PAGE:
GLOBAL REPORT—As the economic crisis in Europe continues to weaken the value of the euro, hoteliers are concerned about the possible effects the depreciated currency could have on the hotel industry.
“Hospitality is usually among the first sectors to suffer when the economy turns south … You know when the economy is going down as a consumer, you start getting nervous and anxious about it. You start cutting back on things you would consider a luxury item—and travel is one of those items,” said Emin Hajiyev, assistant director of the Economic Forecasting Center at Georgia State University.
Europeans traveling to the U.S. might opt to find less expensive hotels upon realizing the overall price of a trip has increased because they are trading their euros at an appreciated value, Hajiyev said. “(They) will have less money to spend coming to the U.S.”
The weakening euro itself, however, will not have as much of an impact on the industry as overall consumer confidence, according to Adam Weissenberg, vice chairman and global leader of the Travel Hospitality & Leisure segment at Deloitte & Touche LLP.
“If I’m someone sitting in Spain, Portugal or Greece and I was planning a trip to Disneyworld, I don’t know if I’d say, ‘Gee, what’s happening to the euro?’ rather than, ‘Look at what’s going on in the economy,’” Weissenberg said.
Deloitte & Touche LLP
“There’s lots of concern about what’s going on in the financial markets, and that’s what is affecting behavior,” he added.
Currency and profits
Fabrizio Trimarchi, VP of Jones Lang LaSalle Hotels in Italy, said hoteliers in Italy have found a strong correlation between the value of currency and hotel profits.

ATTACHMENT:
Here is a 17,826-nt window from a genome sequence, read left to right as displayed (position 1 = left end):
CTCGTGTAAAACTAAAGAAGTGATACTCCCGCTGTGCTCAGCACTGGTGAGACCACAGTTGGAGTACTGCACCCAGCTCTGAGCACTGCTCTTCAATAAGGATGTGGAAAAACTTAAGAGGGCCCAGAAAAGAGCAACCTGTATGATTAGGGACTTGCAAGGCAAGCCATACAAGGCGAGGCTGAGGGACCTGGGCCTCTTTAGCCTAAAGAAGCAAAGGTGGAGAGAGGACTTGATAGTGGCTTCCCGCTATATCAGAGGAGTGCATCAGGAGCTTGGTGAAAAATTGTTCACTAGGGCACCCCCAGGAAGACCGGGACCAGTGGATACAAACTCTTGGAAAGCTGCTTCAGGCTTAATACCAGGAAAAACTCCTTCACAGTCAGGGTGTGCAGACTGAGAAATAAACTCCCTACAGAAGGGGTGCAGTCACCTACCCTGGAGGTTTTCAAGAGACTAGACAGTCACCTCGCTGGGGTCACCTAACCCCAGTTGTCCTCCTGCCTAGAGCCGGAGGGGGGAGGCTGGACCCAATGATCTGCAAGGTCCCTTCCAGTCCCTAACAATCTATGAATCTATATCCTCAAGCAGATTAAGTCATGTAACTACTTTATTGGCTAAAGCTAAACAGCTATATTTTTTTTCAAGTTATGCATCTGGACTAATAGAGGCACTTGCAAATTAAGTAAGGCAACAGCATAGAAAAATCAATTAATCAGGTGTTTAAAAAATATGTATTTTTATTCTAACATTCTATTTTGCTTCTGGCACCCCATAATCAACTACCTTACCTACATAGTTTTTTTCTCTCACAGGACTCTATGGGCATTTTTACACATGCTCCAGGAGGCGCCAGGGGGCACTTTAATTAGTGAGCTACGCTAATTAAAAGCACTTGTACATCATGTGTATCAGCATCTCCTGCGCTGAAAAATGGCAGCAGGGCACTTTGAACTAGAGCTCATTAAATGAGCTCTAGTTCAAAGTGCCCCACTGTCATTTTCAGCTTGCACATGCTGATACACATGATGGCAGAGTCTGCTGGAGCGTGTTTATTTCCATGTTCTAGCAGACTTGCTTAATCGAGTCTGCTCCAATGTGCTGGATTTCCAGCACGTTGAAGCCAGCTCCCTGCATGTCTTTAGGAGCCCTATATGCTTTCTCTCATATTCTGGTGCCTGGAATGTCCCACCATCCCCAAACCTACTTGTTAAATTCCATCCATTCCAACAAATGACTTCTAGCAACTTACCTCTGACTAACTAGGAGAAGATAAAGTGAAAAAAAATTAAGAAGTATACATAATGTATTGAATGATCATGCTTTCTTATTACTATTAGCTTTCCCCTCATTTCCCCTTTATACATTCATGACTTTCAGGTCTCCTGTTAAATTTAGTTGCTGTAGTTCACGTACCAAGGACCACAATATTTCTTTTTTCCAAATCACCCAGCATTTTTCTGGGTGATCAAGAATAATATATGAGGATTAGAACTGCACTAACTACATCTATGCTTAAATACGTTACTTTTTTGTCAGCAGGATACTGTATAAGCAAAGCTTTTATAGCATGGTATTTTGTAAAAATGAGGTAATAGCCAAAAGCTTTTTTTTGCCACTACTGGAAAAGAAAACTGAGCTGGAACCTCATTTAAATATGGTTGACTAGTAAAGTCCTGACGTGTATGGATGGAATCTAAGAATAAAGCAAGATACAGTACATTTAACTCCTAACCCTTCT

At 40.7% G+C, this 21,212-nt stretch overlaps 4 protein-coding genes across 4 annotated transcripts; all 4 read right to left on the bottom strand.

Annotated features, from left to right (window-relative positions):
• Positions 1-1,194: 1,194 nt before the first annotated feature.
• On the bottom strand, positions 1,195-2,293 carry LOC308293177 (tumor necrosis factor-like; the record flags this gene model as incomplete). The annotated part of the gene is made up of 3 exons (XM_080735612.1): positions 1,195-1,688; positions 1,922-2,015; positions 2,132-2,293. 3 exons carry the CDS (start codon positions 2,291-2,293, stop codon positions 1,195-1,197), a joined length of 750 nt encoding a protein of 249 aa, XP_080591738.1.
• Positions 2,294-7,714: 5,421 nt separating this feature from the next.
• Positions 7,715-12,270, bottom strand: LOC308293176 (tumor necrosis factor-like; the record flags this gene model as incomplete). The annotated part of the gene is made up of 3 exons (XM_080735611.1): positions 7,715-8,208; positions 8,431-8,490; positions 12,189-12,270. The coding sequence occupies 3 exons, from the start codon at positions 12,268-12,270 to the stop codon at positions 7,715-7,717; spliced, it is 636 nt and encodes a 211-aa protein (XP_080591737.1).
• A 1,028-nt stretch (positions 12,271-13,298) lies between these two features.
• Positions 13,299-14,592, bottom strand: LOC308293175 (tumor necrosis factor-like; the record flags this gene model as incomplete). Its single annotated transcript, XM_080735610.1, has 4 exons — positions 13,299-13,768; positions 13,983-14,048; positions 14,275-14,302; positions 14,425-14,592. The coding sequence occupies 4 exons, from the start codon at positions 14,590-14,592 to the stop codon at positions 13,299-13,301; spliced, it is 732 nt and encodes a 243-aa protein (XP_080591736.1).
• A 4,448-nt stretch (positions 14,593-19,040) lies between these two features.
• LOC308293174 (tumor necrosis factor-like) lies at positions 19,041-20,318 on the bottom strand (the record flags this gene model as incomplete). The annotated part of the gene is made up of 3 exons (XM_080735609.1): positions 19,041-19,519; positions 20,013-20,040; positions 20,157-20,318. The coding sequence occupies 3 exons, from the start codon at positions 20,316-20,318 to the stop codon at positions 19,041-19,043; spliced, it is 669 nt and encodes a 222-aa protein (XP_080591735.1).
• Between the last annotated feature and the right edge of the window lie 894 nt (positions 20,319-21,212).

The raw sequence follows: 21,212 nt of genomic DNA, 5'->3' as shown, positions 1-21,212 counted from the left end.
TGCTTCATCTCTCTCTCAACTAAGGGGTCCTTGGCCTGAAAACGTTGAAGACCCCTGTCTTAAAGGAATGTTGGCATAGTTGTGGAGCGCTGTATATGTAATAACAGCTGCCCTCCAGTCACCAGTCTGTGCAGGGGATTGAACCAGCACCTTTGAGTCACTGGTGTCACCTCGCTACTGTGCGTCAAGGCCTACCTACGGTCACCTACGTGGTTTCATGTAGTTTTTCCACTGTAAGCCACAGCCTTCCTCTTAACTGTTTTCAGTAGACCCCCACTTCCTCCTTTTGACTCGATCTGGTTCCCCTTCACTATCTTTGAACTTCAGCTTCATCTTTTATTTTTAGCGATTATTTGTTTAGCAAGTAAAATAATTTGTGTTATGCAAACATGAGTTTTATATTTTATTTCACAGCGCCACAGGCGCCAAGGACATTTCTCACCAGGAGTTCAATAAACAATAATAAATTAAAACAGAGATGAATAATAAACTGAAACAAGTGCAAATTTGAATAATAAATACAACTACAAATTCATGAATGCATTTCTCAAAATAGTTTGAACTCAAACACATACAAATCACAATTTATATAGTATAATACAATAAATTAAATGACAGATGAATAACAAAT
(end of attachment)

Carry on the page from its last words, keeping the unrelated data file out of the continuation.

After going through several upswings and downturns in the economic cycle, hoteliers in the country have noticed that when the euro is strong, leisure travel spend from American travelers reduces. “The consumption from the U.S. traveler directly depends on the power of the currency,” he said.
Now that the U.S. dollar is gaining strength against the euro, Weissenberg said he is seeing more Americans taking last-minute trips to Europe because they expect it will be a cheaper trip.
But will it really?
“The chain hotels … are still expensive,” Weissenberg said. There is some discounting going on, but there are many hoteliers who have been able to hold on to their rates during the busy summer travel season, he said.
In Italy, “we are experiencing that prices (have become) lower in the last two or three months,” Trimarchi said.
European hoteliers are feeling the effects of the weakening euro in day-to-day operations, he said. The prices of consumption goods and supplies hoteliers purchase are increasing as the value of the euro continues to decrease.
“This always reflects changes in the profit and loss (statement),” he said.
The transactions market also is suffering because of the weakened economy, Trimarchi said. “We are experiencing a very low level of transactions at this moment in our country. We understand that the same situation is going on in other southern European countries like France and Spain.”
Although the United Kingdom uses the pound as its currency, the region also is being impacted by the unstable euro. A lot of the capital that flows into the U.K. comes from other European nations, Trimarchi said.
Right now, there is no alignment between the sellers’ asking prices and what buyers are willing to pay, he said.
“We will see probably that in the next six to 12 months that this gap will be reduced.”